Invasive Species

The Town of Orono is starting to monitor for invasive species. An invasive species is an organism (i.e. insect, plant, animal) that is not native to a particular area and generally causes harm to the native organisms present. If you would like to see where invasive species are mapped within Orono, please visit iMapInvasives Network and click "Public Map". 

Terrestrial Invasive Plants

The Orono Tree Board has been awarded funds to create Invasive Plant Control Practice Plans (IPCPP) for municipal owned public property. For example, an IPCPP was created in 2022 for the Jeremiah Colburn Natural Area and they are applying this year for funding to manage the invasive Buckthorn in the area. This year, they have applied to create an IPCPP for the High School public lot behind the track on the RSU #26 campus. Slowly, the Orono Tree Board plans to work through these conservation areas to manage the invasives. 

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Aquatic Invasive Species

Aquatic invasive species (AIS) are taken very seriously as an infestations have devastating impacts to waterways. Invasive aquatic plants grow in dense mats that out compete native plants and wildlife. Invasive aquatic plants entangle boat motor propellers, and interfere with swimming, fishing, and other types of water recreation. Infestations may also reduce property values by degrading water quality and recreational use of the lake. Infestations are costly and sometimes impossible to fully eradicate or manage. To learn more about aquatic invasive species and how to keep Pushaw Lake and the Penobscot River healthy, visit our webpage here.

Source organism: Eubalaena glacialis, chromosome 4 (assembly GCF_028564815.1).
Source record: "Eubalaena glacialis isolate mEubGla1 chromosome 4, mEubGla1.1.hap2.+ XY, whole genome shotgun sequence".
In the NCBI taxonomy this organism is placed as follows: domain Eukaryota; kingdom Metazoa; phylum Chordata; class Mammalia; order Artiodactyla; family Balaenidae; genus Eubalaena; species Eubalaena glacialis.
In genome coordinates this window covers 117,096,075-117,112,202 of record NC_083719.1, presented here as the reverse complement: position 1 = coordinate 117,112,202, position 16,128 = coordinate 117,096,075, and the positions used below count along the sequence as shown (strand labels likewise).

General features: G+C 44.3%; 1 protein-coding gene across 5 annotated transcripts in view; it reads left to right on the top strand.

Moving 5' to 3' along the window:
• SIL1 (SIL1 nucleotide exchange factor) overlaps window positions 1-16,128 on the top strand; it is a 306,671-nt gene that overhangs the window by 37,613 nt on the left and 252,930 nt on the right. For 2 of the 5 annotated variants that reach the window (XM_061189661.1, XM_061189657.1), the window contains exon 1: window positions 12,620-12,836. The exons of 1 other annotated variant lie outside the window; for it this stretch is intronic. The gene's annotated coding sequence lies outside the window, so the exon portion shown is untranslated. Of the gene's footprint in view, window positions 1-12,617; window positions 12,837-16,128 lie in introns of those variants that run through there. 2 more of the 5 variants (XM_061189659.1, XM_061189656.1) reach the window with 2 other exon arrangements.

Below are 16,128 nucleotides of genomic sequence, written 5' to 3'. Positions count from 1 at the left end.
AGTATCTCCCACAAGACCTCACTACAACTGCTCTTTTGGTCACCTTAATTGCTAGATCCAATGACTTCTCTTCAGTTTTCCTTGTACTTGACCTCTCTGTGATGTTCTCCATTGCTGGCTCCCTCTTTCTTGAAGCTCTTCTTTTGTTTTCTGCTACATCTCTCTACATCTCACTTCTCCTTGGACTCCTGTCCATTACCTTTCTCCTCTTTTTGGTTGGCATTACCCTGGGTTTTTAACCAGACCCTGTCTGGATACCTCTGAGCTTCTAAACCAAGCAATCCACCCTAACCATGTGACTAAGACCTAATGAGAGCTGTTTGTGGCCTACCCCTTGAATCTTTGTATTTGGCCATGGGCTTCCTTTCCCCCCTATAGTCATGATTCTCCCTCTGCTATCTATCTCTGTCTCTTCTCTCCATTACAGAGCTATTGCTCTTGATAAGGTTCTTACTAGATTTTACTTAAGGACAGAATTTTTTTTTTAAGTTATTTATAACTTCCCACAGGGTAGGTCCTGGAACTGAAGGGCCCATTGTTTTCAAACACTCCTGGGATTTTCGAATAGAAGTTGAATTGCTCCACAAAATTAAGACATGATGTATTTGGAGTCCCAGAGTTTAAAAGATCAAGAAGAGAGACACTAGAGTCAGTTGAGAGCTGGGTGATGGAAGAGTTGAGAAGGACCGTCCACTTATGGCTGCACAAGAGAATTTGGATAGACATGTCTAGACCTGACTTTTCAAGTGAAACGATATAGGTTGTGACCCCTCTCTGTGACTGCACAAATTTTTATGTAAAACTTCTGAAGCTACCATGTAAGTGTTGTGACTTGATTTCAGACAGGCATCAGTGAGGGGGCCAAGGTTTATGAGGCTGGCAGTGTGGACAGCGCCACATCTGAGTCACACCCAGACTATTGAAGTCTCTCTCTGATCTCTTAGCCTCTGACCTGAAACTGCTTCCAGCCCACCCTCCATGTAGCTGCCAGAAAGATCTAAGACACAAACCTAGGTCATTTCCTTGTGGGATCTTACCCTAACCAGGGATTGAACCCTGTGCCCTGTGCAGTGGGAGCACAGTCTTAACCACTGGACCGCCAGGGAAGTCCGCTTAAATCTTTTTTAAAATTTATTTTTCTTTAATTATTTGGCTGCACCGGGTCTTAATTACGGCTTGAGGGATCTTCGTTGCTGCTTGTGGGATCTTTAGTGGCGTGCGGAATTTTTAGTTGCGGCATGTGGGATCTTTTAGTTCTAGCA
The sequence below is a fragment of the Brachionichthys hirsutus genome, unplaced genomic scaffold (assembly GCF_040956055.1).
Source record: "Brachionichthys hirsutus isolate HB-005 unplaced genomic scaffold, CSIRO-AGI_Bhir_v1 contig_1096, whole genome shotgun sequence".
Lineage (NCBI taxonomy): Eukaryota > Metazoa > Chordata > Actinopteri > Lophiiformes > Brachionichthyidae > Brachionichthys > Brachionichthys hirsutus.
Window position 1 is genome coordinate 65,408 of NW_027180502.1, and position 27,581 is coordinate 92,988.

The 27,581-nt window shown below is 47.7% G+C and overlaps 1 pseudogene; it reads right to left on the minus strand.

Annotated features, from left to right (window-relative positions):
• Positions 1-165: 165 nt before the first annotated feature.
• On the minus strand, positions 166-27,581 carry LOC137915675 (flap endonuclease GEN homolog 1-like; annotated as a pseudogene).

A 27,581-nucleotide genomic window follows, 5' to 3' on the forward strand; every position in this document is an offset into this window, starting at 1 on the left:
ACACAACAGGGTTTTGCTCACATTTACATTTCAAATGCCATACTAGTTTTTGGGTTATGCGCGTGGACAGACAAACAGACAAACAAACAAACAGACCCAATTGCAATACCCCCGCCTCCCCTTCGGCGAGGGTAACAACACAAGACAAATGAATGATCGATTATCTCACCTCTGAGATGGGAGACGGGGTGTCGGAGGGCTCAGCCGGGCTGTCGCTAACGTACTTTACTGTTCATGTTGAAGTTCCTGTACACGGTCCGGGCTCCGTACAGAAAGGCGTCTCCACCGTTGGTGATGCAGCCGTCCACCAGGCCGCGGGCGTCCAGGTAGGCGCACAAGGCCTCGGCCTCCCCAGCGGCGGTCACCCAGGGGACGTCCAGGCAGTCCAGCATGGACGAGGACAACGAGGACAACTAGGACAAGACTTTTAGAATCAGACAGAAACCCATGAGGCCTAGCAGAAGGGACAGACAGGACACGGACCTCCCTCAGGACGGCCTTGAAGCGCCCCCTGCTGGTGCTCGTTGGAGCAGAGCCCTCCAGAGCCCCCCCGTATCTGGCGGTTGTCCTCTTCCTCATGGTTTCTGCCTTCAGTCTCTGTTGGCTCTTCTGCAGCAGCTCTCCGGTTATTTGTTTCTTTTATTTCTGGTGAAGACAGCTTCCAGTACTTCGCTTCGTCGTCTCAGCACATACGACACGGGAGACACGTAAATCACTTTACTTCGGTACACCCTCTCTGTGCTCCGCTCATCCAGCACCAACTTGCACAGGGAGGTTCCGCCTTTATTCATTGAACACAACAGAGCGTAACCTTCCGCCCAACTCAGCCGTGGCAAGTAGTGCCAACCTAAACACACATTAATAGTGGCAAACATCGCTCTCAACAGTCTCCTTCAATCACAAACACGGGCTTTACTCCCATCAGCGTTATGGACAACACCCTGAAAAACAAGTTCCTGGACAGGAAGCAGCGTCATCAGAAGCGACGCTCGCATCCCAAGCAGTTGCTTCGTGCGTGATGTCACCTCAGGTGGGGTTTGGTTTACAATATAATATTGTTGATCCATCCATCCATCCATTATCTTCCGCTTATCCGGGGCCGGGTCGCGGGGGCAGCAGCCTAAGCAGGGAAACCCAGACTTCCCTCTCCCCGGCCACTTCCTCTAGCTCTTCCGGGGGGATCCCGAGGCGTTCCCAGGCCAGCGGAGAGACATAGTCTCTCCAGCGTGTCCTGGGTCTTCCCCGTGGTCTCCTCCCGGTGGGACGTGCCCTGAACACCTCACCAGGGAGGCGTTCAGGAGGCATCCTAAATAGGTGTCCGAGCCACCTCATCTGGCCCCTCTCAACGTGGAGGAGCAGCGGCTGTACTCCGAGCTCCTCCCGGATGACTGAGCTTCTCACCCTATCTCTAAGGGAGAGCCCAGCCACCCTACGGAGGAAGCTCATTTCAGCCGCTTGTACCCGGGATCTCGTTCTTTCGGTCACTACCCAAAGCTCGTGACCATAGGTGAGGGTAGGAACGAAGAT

variable leaf milfoil
Stop aquatic hitchhikers

Invasive Insects

The Town of Orono has been involved in monitoring Browntail Moth and European Fire Ant infestations within Orono. 

Emerald Ash Borer Special Announcement from the Tree Board:

It has been documented that Emerald Ash Borer (EAB), a destructive invasive insect to Ash trees, has spread from southern Maine to Corinna & Newport. That is only 30 miles away and contains Orono within the new emergency order area. The infestations are a direct result of human movement of EAB. The Tree Board would like to make everyone aware of the possibility of EAB spreading to Orono in the future. If you have beloved Ash trees on your property please help us in the effort of monitoring them so we can stay as proactive as possible. Additionally, we ask that you be very diligent about not transporting infested firewood. Untreated out of State firewood is banned, but even moving firewood from within Maine can spread damaging pests. We are working on creating a strong EAB management plan so that the Town is proactively prepared to deal with an infestation. Please refer to the  Maine Forest Service webpage  for more information on EAB infestations in Maine. 

EAB Detections and Regulated Areas 3-31-2023